possesses better corrosion resistance than any
other steels
The inclusion of molybdenum enhances resistance
to pitting corrosion in salt water.

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Therefore 316L is recommended rather than 316


for implant fabrication.

BIOMATERIALS

13

Type

%C

%Cr

% Ni

%Mn

% other
elements

301

0.15

16-18

6-8

2.0

1.0Si

304

0.07

17-19

8-11

2.0

1-Si

316, 188sMo

0.07

16-18

10-14

2.0

2-3 Mo, 1.0 Si

316L

0.03

16-18

10-14

2.0

2.3 Mo, 0.75Si

430F

0.08

16-18

1.0-1.5

1.5

1.0 Si, 0-6 Mo

CONSTITUENTS OF STEEL
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BIOMATERIALS

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STAINLESS STEEL
The Stainless steels used in implants are
generally of two types:
Wrought
Forged
Wrought alloy possesses a uniform
microstructure with fine grains.

In the annealed condition it possesses low


mechanical strength.

Cold working can strengthen the alloy.

Stainless steels can be hot forged to shape


rather easily because of their high ductility.

They can also be cold forged to shape to


obtain required strength.

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BIOMATERIALS

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Mechanical Properties & Corrosion


Resistance of 316L

Even the 316L stainless steels may corrode inside the


body under certain circumstances in a highly stressed
and oxygen depleted region, such as the contacts
under the screws of the bone fracture plate.

Thus, these stainless steels are suitable for use


only in Temporary implant devices such as
fracture plates, screws, and hip nails.

Surface modification methods are widely used in


order to improve corrosion resistance, wear
resistance, and fatigue strength of 316L stainless steel

anodization, passivation ( explained next slide)

glow-discharge nitrogen implantation

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BIOMATERIALS

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Electroplating has been shown to be


generally superior to a mechanical finish for
increasing corrosion resistance which can
also be produced by other surface
treatments such as
Passivation with HNO3.
The reason why stainless steel implants failed
, indicates a variety of deficiency factors like
deficiency of molybdenum
the use of sensitized steel

Deficiency Factors Responsible


for failure of SS implants
Deficiency of Mo
Use of sensitized steel
Inadvertent use of mixed metals
and incompatible components
Topography and metallurgical
finish
Improper implant and implant
material selection
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BIOMATERIALS

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APPLICATIONS OF SS STEEL
Devices

Alloy Type

Jewitt hip nails and plates

316 L

Intramedullary pins

316 L

Mandibular staple bone plates

316L

Heart valves

316

Stapedial Prosthesis

316

Mayfield clips (neurosurgery)

316

Schwartz clips (neurosurgery)

420

Cardiac pacemaker electrodes

304

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BIOMATERIALS

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COBALT CHROMIUM ALLOYS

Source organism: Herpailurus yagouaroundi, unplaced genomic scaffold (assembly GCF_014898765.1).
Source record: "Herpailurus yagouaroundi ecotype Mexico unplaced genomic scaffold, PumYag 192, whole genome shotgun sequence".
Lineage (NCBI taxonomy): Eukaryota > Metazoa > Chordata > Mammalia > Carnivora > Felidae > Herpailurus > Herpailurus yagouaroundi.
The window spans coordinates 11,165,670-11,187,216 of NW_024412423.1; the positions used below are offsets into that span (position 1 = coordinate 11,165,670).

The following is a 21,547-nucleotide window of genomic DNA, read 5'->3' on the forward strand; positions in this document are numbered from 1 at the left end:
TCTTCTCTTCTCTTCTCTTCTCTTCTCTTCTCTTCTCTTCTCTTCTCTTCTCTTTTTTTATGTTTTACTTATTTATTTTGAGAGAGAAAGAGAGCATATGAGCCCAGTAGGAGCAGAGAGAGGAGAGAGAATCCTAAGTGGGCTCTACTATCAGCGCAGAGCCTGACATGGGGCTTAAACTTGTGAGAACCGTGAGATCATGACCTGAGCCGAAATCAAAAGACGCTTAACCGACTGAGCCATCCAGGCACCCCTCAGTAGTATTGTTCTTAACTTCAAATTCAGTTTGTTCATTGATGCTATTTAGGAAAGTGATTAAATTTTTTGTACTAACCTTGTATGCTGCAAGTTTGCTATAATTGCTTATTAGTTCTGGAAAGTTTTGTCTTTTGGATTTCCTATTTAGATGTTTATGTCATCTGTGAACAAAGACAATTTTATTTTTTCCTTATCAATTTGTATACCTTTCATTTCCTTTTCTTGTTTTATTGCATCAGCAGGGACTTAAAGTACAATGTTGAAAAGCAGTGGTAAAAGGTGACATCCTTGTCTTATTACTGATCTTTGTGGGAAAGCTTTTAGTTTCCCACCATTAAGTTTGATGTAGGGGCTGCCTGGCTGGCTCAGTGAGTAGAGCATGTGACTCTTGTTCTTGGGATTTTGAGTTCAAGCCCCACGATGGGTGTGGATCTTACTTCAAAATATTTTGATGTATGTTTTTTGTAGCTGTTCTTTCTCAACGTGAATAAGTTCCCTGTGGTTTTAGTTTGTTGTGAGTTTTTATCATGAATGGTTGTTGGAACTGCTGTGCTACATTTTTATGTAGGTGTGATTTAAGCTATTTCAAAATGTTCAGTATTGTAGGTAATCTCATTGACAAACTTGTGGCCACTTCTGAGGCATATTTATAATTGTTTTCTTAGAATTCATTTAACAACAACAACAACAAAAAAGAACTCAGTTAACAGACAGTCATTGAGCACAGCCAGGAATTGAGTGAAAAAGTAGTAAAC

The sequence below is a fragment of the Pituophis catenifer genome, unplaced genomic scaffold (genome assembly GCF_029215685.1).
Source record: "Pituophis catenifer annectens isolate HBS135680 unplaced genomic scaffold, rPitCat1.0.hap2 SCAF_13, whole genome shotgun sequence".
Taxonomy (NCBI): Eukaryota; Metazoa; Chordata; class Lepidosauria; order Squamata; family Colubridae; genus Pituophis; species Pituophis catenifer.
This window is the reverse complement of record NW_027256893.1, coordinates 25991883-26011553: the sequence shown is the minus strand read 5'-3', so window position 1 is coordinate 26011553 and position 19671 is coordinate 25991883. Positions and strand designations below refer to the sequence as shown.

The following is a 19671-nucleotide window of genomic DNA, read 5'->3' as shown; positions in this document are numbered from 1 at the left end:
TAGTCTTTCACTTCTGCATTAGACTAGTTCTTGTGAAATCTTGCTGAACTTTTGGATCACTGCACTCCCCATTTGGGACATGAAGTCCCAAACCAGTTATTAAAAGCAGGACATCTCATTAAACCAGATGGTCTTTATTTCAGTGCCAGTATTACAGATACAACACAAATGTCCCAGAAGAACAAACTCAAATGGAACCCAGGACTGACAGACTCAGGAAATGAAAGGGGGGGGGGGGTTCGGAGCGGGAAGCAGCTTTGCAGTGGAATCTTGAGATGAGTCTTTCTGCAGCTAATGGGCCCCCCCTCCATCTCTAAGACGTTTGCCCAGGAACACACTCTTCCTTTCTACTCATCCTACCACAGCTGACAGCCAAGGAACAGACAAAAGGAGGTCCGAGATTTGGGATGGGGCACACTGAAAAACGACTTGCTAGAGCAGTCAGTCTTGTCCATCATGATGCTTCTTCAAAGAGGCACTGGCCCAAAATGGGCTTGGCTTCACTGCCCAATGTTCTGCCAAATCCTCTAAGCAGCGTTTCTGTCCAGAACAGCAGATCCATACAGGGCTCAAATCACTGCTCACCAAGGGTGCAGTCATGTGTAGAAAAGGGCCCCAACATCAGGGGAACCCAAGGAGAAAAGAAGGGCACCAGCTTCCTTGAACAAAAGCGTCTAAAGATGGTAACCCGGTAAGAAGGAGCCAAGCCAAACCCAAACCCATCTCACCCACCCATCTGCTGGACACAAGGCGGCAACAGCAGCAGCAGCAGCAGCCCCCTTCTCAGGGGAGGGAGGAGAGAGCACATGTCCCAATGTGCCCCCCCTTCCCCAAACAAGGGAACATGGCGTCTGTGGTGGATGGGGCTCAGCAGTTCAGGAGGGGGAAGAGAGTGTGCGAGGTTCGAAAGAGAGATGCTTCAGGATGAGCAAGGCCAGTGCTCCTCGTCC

The two basic elements of Co-based alloys form
a solid solution of upto 65 wt % of CO and 35 wt
% of Cr

To this Molybdenum is added to produce finer


grains which results in higher strength after
casting or forging .

Cobalt is a transition metal of atomic number 27


situated between iron and nickel in the first long
period of the periodic table.

The chemical properties of cobalt are


intermediate between those of iron and nickel.

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BIOMATERIALS

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COBALT CHROMIUM ALLOYS


The various milestones in the development of
cobalt chromium alloys are discussed below.

Haynes developed a series of cobalt-chromium


and cobalt- chromium-tungsten alloys having
good corrosion resistance.

During early 1930s an alloy called vitallium with a


composition 30% chromium, 7% tungsten and
0.5% carbon in cobalt was found.

Many of the alloys used in dentistry and surgery,


based on the Co-Cr system contain additional
elements such as carbon, molybdenum, nickel,
tungsten

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BIOMATERIALS

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COBALT CHROMIUM ALLOYS


Chromium has a body centered cubic (bcc)
crystal structure and cannot therefore have a
stability of the phase of cobalt.

The solubility of the former in the latter


increases rapidly as the temperature is raised.

Metallic cobalt started to find some industrial


use at the beginning of this century but its pure
form is not particularly ductile or corrosion
resistant.

The various milestones in the development of


cobalt chromium alloys are discussed below.

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BIOMATERIALS

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COBALT CHROMIUM ALLOYS


Cobalt based alloys are used in one of three forms
Cast,
Wrought
Forged

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BIOMATERIALS

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Cast Alloy

The orthopedic implants Co-Cr alloy are made by a lost wax or


investment casting method which involves making a wax pattern of
the desired component

1.A wax model of the implant is made and a ceramic shell is built around it
2.the wax is then melted out in a oven (100~150C),
3.the mold is heated to a high temperature burning out any traces of wax
or gas-forming materials,
4.molten alloy is poured with gravitational or centrifugal force
5.the mold is broken after cooled

The mold temperature is about 800~1000C and the alloy is at


1350~1400C.